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Published: Wednesday, April 28, 2010

C# Adds Optional and Named Arguments

By Scott Mitchell


Introduction


Earlier this month Microsoft released Visual Studio 2010, the .NET Framework 4.0 (which includes ASP.NET 4.0), and new versions of their core programming languages: C# 4.0 and Visual Basic 10. In designing the latest versions of C# and VB, Microsoft has worked to bring the two languages into closer parity. Certain features available in C# were missing in VB, and vice-a-versa. Last week I wrote about Visual Basic 2010's language enhancements, which include implicit line continuation, auto-implemented properties, and collection initializers - three useful features that were available in previous versions of C#. Similarly, C# 4.0 introduces new features to the C# programming language that were available in earlier versions of Visual Basic, namely optional arguments and named arguments.

Optional arguments allow developers to specify default values for one or more arguments to a method. When calling such a method, these optional arguments may be omitted, in which case their default value is used. In a nutshell, optional arguments allow for a more terse syntax for method overloading. Named arguments, on the other hand, improve readability by allowing developers to indicate the name of an argument (along with its value) when calling a method. This article examines how to use optional arguments and named arguments in C# 4.0. Read on to learn more!

- continued -

Optional Arguments


Consider a class that sends an email message. This class might have a method named Send that accepts string arguments specifying the important parts of the email message: the sender, the recipient(s), the subject, the body, the CC recipients, the BCC recipients, and so forth. While some of these inputs are required - the sender, the recipient(s), the subject, and the body - others, like the CC and BCC recipients, are clearly optional. How would you design the Send method to accept these arguments? One approach would be to create a single method that defines all of the arguments:

public class EmailEngine
{
   public void Send(string from, string recipients, string subject, string body, string ccRecipients, string bccRecipients)
   {
      ...
   }
}

While this would certainly work, developers using this code would always need to supply values for the ccRecipients and bccRecipients arguments, even for emails that had no CC or BCC recipients (presumably, they'd pass in a null value).

Another approach is to use method overloading. With method overloading you can define multiple signatures for a single method. So we could define one signature that accepts just the four required inputs; another that accepts the four required input plus the CC recipients; and a third that accepts all six inputs. The first two methods - the ones that accept fewer than six arguments - would simply call the Send overload that supported all six, passing in null for those argument values not provided.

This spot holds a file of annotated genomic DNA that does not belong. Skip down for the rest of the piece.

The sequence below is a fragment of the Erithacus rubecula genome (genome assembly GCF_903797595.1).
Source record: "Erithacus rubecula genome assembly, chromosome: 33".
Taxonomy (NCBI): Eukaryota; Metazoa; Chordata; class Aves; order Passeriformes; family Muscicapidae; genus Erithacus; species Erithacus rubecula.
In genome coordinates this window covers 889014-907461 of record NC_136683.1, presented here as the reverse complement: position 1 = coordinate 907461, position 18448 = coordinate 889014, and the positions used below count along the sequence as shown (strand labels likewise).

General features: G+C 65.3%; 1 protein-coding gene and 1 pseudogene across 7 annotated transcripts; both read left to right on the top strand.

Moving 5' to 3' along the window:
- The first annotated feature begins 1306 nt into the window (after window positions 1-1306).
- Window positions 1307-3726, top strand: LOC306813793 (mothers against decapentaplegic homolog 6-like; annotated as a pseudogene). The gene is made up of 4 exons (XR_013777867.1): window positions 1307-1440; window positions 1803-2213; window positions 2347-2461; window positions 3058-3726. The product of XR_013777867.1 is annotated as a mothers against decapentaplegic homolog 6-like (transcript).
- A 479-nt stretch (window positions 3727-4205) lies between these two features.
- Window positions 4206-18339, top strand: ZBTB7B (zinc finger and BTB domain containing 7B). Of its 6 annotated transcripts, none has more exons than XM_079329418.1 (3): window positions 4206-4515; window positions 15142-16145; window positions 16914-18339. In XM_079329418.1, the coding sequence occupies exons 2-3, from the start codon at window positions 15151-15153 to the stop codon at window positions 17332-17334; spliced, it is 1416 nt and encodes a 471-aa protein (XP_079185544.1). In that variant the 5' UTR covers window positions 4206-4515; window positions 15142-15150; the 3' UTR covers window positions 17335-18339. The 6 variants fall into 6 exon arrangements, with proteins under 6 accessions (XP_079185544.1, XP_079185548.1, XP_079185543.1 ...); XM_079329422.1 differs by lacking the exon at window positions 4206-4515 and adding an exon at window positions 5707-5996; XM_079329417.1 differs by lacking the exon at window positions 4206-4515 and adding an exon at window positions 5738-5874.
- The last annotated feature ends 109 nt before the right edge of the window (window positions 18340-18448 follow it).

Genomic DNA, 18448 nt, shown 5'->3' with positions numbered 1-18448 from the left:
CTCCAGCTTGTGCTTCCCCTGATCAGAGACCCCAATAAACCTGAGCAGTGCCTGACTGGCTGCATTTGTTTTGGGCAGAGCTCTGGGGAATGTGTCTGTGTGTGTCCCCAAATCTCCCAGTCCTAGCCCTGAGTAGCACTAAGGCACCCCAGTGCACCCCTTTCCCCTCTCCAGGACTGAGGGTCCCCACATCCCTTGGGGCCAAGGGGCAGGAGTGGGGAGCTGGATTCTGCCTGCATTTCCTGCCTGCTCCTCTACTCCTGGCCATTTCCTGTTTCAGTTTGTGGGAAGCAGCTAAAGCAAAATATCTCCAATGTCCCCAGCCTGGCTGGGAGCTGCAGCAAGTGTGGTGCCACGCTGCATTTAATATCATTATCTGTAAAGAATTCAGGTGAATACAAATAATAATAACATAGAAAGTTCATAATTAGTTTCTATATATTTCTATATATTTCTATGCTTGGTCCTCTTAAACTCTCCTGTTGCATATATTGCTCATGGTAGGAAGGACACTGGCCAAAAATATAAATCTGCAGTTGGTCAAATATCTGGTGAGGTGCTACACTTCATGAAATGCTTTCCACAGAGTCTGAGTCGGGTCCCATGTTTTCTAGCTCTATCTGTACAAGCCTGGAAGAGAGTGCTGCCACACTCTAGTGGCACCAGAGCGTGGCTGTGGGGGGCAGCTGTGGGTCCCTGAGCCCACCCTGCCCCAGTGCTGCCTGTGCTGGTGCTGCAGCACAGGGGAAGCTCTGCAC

public class EmailEngine
{
   public void Send(string from, string recipients, string subject, string body)
   {
      Send(from, recipients, subject, body, null, null);
   }

   public void Send(string from, string recipients, string subject, string body, string ccRecipients)
   {
      Send(from, recipients, subject, body, ccRecipients, null);
   }

   public void Send(string from, string recipients, string subject, string body, string ccRecipients, string bccRecipients)
   {
      ...
   }
}

With method overloading, the developer using this class can call the appropriate overload. If she wants to send an email without CC or BCC recipients, she can use the one that accepts just four arguments. To include CC recipients, she'd use the one that accepts five arguments. Method overloading offers a great deal of flexibility, as each method overload can have entirely different arguments and can implement their logic in unique ways. However, using method overloading to simply suppress specifying additional arguments increases the volume of code needed the class.

A third option, which offers improved readability and terseness for both the class designer and the developers using it, is to use optional arguments. Using optional arguments we get the best of both worlds: the developer designing the class can define the method using just one signature (rather than having to use multiple overloads) and the developer calling the class's method can supply only those arguments of interest, much like when using method overloading. To indicate that a method's argument is optional, specify its default value in the method signature.

Returning to the Send method example, to indicate that the ccRecipients and bccRecipients arguments are optional and that, if not specified, their value should be null, use the following sytnax:

public class EmailEngine
{
   public void Send(string from, string recipients, string subject, string body, string ccRecipients = null, string bccRecipients = null)
   {
      ...
   }
}

With optional arguments, the class only needs one Send method defined. A developer using this class can call the method with or without the optional arguments. And when writing the code to call the Send method, Visual Studio's IntelliSense shows the optional arguments (and their default values) in brackets.

The following uses of the Send method are all valid:

// Sends an email message to Alice from Scott; no one is CCed nor BCCed
Send("scott@example.com", "alice@example.com", "Hello!", "Optional arguments are neat!");

// Sends an email message to Alice from Scott CCing Jisun; no one is BCCed
Send("scott@example.com", "alice@example.com", "Hello!", "Optional arguments are neat!", "jisun@example.com");